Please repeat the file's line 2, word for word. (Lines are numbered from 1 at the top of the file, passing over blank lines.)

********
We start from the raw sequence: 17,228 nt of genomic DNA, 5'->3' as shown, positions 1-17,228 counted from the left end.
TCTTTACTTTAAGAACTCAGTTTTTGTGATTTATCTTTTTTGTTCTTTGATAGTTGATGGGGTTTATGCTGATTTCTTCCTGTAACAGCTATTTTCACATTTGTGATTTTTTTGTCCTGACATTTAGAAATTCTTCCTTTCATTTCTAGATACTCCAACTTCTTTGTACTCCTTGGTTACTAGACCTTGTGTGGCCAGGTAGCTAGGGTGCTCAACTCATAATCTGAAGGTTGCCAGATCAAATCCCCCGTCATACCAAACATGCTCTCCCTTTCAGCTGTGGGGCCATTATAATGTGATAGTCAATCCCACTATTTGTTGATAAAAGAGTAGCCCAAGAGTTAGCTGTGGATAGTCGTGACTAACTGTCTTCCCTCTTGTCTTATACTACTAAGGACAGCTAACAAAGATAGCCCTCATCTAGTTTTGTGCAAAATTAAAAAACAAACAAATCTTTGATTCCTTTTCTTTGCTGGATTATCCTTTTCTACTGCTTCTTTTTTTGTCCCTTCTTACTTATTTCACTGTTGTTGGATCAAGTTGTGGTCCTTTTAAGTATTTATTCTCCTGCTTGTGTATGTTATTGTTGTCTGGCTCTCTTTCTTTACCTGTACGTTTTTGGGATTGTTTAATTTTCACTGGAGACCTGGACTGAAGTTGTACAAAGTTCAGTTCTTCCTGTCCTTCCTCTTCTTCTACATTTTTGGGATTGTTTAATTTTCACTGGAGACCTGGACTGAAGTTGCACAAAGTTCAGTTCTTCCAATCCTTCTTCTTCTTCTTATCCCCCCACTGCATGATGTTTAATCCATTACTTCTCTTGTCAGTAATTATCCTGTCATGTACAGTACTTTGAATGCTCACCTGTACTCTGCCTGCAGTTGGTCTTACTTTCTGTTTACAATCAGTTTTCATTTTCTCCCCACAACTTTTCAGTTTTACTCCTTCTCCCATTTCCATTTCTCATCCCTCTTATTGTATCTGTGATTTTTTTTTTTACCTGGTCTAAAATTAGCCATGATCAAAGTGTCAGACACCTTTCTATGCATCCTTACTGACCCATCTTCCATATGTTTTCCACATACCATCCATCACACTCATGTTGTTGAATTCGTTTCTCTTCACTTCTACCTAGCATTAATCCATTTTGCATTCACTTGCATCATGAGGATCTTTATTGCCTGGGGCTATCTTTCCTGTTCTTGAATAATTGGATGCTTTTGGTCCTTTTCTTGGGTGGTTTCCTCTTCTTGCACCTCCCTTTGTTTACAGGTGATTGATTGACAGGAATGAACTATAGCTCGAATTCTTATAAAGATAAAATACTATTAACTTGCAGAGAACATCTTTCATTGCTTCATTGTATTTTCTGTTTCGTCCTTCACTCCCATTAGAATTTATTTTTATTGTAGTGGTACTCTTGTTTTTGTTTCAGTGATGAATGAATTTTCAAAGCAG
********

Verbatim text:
TCTTTACTTTAAGAACTCAGTTTTTGTGATTTATCTTTTTTGTTCTTTGATAGTTGATGGGGTTTATGCTGATTTCTTCCTGTAACAGCTATTTTCACATTTGTGATTTTTTTGTCCTGACATTTAGAAATTCTTCCTTTCATTTCTAGATACTCCAACTTCTTTGTACTCCTTGGTTACTAGACCTTGTGTGGCCAGGTAGCTAGGGTGCTCAACTCATAATCTGAAGGTTGCCAGATCAAATCCCCCGTCATACCAAACATGCTCTCCCTTTCAGCTGTGGGGCCATTATAATGTGATAGTCAATCCCACTATTTGTTGATAAAAGAGTAGCCCAAGAGTTAGCTGTGGATAGTCGTGACTAACTGTCTTCCCTCTTGTCTTATACTACTAAGGACAGCTAACAAAGATAGCCCTCATCTAGTTTTGTGCAAAATTAAAAAACAAACAAATCTTTGATTCCTTTTCTTTGCTGGATTATCCTTTTCTACTGCTTCTTTTTTTGTCCCTTCTTACTTATTTCACTGTTGTTGGATCAAGTTGTGGTCCTTTTAAGTATTTATTCTCCTGCTTGTGTATGTTATTGTTGTCTGGCTCTCTTTCTTTACCTGTACGTTTTTGGGATTGTTTAATTTTCACTGGAGACCTGGACTGAAGTTGTACAAAGTTCAGTTCTTCCTGTCCTTCCTCTTCTTCTACATTTTTGGGATTGTTTAATTTTCACTGGAGACCTGGACTGAAGTTGCACAAAGTTCAGTTCTTCCAATCCTTCTTCTTCTTCTTATCCCCCCACTGCATGATGTTTAATCCATTACTTCTCTTGTCAGTAATTATCCTGTCATGTACAGTACTTTGAATGCTCACCTGTACTCTGCCTGCAGTTGGTCTTACTTTCTGTTTACAATCAGTTTTCATTTTCTCCCCACAACTTTTCAGTTTTACTCCTTCTCCCATTTCCATTTCTCATCCCTCTTATTGTATCTGTGATTTTTTTTTTTACCTGGTCTAAAATTAGCCATGATCAAAGTGTCAGACACCTTTCTATGCATCCTTACTGACCCATCTTCCATATGTTTTCCACATACCATCCATCACACTCATGTTGTTGAATTCGTTTCTCTTCACTTCTACCTAGCATTAATCCATTTTGCATTCACTTGCATCATGAGGATCTTTATTGCCTGGGGCTATCTTTCCTGTTCTTGAATAATTGGATGCTTTTGGTCCTTTTCTTGGGTGGTTTCCTCTTCTTGCACCTCCCTTTGTTTACAGGTGATTGATTGACAGGAATGAACTATAGCTCGAATTCTTATAAAGATAAAATACTATTAACTTGCAGAGAACATCTTTCATTGCTTCATTGTATTTTCTGTTTCGTCCTTCACTCCCATTAGAATTTATTTTTATTGTAGTGGTACTCTTGTTTTTGTTTCAGTGATGAATGAATTTTCAAAGCAG